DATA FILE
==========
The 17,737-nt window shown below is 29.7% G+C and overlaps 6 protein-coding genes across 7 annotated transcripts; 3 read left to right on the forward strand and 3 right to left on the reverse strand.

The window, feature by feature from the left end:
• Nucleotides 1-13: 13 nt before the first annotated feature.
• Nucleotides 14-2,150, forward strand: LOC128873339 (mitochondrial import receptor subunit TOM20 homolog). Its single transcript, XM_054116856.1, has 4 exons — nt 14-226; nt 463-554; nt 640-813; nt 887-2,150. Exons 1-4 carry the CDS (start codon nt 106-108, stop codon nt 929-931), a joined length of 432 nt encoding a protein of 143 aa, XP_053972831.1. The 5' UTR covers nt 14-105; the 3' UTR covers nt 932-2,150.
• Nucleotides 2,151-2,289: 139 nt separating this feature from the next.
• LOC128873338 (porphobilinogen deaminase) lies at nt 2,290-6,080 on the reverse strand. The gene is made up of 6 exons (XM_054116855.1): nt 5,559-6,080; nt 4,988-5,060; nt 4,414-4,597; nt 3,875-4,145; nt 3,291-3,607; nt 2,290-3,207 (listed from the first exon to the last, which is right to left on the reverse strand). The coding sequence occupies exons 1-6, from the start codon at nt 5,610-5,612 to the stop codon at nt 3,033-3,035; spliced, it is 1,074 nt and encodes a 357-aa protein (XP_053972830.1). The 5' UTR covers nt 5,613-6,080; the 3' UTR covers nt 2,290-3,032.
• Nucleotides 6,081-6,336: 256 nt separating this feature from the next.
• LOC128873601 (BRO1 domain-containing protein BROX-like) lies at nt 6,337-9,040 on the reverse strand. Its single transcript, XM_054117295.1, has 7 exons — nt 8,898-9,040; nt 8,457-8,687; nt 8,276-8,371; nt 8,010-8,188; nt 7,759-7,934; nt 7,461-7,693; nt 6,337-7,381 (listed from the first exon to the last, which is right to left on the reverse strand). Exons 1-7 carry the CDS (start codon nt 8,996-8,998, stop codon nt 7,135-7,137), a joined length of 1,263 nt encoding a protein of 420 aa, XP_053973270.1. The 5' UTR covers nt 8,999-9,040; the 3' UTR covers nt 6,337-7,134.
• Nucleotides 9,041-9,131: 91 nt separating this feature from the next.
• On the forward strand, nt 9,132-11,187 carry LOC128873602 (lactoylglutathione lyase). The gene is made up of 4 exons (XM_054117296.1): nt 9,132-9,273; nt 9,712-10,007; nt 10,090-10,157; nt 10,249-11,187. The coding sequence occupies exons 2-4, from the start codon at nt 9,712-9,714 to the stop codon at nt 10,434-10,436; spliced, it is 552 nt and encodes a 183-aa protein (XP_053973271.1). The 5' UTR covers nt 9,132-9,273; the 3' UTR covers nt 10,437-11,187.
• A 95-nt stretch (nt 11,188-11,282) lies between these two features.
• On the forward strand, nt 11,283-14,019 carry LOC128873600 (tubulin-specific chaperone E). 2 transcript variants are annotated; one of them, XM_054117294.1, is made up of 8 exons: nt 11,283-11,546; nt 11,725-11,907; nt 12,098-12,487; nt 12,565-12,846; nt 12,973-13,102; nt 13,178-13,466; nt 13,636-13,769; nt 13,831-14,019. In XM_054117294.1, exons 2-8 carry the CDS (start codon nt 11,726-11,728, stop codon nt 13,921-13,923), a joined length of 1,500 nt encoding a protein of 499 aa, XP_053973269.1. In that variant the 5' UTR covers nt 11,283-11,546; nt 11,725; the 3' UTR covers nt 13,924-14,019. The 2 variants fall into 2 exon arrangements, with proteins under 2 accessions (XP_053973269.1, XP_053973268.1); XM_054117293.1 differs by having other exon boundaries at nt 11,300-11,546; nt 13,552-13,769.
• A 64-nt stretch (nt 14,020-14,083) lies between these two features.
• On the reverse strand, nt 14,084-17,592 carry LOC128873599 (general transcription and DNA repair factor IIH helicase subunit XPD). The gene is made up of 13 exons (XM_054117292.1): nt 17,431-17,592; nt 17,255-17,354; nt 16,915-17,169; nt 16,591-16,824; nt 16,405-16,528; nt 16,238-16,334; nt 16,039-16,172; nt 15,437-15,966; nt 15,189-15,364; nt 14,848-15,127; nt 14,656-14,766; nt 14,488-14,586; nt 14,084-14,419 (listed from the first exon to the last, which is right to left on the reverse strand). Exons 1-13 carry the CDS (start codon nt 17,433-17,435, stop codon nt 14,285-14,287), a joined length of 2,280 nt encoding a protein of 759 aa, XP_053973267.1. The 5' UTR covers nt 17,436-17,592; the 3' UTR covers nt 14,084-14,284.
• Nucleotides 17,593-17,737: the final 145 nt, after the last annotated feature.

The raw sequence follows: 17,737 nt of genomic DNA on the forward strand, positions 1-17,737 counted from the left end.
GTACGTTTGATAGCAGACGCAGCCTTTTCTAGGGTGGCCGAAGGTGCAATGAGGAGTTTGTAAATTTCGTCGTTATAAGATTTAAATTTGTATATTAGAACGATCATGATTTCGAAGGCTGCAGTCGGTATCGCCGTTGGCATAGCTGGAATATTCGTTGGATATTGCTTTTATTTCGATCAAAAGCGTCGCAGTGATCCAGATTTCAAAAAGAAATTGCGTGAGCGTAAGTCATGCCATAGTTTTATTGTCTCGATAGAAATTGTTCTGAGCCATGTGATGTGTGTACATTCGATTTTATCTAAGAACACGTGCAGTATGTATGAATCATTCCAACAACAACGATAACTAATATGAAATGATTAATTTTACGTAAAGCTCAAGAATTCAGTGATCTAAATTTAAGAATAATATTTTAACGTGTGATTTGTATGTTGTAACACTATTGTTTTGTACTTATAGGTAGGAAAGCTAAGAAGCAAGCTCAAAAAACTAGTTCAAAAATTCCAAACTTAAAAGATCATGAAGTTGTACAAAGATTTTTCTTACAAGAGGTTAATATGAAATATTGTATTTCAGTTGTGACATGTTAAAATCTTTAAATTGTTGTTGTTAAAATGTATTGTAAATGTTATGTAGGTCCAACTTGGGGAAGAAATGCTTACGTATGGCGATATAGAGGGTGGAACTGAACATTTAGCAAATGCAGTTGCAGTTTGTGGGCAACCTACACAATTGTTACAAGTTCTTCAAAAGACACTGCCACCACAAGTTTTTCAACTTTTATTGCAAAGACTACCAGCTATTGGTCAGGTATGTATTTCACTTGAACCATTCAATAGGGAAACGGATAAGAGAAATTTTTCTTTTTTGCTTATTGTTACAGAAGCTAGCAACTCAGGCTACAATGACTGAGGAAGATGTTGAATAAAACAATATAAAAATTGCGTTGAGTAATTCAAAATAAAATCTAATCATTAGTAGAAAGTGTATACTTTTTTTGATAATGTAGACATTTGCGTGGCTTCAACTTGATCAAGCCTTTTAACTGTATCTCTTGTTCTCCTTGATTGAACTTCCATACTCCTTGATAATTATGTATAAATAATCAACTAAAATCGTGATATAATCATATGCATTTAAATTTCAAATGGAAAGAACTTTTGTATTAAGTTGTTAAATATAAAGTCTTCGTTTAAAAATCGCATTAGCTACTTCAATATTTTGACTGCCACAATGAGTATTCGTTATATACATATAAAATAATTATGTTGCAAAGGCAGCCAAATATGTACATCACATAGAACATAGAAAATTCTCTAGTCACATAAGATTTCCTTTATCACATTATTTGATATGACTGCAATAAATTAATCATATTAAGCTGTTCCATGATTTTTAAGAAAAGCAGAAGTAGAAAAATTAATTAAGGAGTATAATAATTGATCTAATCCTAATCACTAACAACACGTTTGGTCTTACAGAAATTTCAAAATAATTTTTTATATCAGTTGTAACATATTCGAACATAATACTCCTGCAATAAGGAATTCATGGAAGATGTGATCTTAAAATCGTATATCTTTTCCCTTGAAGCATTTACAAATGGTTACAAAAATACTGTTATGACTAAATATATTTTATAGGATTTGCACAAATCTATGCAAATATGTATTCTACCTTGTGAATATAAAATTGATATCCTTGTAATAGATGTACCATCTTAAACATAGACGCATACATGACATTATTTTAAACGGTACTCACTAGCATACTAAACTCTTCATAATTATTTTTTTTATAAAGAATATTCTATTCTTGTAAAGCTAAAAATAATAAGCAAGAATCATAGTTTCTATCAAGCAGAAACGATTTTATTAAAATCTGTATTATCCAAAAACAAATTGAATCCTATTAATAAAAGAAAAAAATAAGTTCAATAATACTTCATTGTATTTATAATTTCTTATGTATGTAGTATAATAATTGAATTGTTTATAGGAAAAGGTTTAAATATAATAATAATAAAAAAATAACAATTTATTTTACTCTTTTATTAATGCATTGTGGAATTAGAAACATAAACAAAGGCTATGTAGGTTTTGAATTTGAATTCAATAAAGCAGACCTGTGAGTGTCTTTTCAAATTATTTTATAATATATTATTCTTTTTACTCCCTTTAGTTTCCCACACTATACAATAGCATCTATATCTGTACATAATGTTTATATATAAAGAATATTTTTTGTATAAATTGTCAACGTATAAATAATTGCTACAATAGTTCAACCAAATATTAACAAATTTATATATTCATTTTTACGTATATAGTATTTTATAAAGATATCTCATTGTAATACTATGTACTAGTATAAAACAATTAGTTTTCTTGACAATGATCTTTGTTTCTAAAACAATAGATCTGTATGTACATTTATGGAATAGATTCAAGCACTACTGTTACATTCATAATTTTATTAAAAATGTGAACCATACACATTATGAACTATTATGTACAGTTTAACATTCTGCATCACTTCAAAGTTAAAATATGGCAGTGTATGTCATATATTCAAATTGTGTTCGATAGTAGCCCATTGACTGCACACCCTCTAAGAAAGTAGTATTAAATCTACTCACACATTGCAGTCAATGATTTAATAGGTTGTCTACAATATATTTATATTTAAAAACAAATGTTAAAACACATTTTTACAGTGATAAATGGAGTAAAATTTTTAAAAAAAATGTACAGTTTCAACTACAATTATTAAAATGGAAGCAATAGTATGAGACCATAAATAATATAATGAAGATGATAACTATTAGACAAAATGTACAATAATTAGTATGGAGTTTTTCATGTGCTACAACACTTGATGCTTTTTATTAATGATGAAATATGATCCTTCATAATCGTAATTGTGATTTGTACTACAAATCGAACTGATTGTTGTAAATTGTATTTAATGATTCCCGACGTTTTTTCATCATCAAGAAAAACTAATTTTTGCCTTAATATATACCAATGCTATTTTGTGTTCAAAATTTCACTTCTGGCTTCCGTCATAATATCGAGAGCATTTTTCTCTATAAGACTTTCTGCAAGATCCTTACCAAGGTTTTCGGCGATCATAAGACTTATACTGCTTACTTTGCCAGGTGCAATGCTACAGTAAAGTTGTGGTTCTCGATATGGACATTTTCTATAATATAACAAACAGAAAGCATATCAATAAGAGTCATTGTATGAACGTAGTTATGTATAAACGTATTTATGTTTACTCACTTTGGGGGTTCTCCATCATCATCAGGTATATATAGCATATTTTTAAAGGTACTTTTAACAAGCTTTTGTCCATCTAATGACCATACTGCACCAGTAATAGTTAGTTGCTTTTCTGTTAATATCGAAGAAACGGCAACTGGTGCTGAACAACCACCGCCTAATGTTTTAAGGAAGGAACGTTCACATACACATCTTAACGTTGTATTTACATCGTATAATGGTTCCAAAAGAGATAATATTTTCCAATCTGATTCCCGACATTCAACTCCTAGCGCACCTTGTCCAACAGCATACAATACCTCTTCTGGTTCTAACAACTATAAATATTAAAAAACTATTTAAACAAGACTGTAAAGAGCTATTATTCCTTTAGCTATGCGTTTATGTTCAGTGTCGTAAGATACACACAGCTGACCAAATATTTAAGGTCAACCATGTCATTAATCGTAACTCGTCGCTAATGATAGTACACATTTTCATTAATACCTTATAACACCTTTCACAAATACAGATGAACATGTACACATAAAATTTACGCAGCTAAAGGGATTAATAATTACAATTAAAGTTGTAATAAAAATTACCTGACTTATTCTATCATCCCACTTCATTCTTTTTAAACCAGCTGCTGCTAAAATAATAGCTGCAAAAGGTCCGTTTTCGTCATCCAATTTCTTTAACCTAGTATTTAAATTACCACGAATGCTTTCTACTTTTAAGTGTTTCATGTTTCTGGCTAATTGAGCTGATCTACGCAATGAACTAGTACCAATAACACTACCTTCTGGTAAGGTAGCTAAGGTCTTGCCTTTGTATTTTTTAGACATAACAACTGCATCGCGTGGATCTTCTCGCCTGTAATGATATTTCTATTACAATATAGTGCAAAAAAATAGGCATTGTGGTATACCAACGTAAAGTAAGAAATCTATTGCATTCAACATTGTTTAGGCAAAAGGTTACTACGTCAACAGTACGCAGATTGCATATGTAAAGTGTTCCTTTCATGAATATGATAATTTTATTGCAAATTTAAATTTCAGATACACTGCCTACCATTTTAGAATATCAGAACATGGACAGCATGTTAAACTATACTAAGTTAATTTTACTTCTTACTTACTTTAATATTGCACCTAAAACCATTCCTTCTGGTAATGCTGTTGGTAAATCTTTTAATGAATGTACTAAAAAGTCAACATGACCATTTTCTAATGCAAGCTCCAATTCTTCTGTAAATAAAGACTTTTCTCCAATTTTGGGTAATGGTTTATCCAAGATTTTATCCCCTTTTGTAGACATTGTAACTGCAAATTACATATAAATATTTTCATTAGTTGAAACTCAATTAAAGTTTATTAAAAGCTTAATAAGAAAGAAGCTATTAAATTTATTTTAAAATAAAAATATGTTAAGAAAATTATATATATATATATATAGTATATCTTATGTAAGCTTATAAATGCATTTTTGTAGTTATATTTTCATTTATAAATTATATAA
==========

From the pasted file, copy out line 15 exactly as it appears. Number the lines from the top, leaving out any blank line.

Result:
• Nucleotides 17,593-17,737: the final 145 nt, after the last annotated feature.